However, winking is hazardous, because it potentially gives off a whole range of signals and can misfire badly, as when Anne Robinson did it in The Weakest Link (The Creepiest Wink). If you doubt this statement, try winking a few times during a job interview, or at the supermarket checkout, or over dinner with friends, or the next time you get a professional massage. Winking is an unreliable code. Thus, as with momentarily closing one eye in real life, the motivation behind a virtual wink – a wink in an email or Facebook message, for example – is often unclear: is this person being flirtatious with me, are they joking, or are they hinting at something they dare not express using normal language – such as a dark personal secret? And do they think I know the secret already? Bloody winkers.
It’s not the semicolon’s fault that it has acquired a dodgy reputation after being adopted by so many unwise virtual winkers. When little boys were pushed up chimneys by burly Victorian men, the boys weren’t to blame, were they? And if only the winkers would stop using the semicolon in this way, they might discover that it is amazingly useful in one particular situation. It’s a situation that is routinely ignored in exaggerated press reports on “the death of the semicolon”, and that’s probably because assignments like this are usually thrown at young office interns, whose lack of erudition and experience prohibits them from appreciating the singular usefulness of the point-virgule.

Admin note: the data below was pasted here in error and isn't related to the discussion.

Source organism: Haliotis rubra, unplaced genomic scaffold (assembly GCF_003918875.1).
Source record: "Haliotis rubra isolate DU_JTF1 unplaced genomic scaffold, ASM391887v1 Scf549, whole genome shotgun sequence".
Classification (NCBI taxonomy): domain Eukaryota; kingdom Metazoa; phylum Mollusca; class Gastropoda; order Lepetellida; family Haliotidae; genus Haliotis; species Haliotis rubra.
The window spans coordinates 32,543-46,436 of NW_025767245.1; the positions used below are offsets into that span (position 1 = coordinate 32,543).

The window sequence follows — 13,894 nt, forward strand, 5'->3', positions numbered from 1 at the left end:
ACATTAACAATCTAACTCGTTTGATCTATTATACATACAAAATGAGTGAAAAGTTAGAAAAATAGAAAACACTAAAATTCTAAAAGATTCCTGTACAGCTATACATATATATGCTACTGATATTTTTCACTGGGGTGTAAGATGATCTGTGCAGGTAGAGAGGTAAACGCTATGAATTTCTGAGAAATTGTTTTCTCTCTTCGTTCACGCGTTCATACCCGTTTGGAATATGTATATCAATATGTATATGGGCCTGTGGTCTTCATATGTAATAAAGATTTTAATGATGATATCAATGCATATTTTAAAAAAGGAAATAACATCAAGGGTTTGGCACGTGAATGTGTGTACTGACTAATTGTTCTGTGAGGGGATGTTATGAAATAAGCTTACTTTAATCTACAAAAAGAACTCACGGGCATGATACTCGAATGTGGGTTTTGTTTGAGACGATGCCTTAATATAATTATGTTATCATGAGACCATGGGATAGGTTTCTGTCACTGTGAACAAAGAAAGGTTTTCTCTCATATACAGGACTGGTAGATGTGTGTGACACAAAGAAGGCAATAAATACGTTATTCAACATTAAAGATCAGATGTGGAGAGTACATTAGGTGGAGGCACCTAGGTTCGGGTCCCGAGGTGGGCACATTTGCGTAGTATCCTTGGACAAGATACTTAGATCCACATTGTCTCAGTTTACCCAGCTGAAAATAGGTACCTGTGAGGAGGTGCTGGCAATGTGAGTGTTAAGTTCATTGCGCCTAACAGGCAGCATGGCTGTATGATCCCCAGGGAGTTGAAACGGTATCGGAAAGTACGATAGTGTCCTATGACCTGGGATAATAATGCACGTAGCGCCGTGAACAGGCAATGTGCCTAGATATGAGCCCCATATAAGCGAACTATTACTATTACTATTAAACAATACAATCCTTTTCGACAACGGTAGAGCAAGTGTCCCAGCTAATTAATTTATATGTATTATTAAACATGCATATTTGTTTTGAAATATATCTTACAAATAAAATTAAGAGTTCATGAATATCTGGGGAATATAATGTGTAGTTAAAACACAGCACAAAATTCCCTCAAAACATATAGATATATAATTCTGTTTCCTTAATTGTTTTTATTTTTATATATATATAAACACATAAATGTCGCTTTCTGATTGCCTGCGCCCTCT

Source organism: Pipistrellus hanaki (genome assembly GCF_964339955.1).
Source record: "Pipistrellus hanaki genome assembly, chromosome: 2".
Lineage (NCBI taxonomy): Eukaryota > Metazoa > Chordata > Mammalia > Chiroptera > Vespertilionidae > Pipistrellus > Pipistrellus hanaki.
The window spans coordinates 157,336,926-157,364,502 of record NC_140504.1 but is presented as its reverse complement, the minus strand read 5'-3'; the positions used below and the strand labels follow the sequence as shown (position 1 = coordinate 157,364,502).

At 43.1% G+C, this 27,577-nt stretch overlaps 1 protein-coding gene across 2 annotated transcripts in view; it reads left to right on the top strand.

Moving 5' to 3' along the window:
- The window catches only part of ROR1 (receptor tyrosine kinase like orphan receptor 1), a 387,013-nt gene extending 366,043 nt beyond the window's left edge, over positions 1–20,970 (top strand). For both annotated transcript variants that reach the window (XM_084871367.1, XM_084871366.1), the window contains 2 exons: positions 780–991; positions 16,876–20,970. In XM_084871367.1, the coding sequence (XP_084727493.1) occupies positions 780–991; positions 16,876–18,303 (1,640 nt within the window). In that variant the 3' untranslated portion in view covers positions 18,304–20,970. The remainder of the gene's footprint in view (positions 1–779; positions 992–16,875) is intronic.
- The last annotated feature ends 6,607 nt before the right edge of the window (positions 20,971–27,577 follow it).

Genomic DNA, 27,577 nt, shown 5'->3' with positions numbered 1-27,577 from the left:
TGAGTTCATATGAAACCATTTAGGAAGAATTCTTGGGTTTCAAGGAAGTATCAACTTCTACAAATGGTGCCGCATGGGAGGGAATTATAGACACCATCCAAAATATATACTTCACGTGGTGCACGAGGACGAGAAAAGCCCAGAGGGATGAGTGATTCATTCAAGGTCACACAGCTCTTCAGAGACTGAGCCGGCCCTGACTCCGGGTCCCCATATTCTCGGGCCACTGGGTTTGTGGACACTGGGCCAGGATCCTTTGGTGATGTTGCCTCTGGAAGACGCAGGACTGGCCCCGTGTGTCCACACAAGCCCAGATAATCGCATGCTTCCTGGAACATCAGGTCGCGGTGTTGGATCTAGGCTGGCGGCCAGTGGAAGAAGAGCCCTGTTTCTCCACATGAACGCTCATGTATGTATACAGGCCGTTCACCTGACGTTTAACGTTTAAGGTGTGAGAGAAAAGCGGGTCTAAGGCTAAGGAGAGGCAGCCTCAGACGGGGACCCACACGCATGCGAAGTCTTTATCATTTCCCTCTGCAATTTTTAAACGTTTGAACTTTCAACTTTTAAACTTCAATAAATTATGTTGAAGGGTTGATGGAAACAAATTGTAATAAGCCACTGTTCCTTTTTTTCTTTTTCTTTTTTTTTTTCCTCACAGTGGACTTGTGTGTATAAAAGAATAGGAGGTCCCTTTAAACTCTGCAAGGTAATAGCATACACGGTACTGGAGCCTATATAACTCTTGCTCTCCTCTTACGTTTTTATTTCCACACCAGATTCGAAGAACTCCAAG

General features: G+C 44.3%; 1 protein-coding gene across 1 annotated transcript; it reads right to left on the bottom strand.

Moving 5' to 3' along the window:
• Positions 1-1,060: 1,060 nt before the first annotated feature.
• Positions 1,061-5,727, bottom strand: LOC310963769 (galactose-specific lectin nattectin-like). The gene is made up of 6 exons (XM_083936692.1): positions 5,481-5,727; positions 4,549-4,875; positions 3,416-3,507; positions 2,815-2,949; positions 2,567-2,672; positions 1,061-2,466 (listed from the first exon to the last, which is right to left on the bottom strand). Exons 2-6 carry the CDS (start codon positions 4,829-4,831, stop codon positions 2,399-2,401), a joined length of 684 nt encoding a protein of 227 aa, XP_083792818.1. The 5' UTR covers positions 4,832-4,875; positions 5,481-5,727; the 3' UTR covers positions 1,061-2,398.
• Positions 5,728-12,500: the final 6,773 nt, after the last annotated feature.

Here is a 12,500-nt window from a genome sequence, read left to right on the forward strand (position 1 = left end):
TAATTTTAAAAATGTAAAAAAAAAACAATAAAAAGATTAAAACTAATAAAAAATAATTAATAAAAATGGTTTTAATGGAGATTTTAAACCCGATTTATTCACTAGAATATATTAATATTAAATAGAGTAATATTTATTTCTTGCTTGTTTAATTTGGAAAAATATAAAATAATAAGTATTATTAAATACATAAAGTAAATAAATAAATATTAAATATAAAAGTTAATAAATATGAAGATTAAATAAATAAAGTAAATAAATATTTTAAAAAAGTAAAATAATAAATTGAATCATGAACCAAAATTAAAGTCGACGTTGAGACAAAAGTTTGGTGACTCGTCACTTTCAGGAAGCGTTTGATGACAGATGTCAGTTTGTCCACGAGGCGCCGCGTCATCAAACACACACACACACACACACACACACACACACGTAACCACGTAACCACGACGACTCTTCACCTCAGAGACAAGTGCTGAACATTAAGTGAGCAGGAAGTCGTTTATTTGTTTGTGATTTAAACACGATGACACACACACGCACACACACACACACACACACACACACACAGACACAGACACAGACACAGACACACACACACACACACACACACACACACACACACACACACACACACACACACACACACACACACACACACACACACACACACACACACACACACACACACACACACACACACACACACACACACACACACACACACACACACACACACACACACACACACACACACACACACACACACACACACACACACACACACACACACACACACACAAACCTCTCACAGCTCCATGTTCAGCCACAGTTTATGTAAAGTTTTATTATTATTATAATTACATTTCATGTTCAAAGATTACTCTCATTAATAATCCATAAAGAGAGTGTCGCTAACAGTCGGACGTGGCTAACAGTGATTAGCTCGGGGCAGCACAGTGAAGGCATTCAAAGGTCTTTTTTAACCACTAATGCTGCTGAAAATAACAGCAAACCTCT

What is this singular usefulness, you may ask; what is the great linguistic purpose for which the maligned semicolon is arguably indispensable?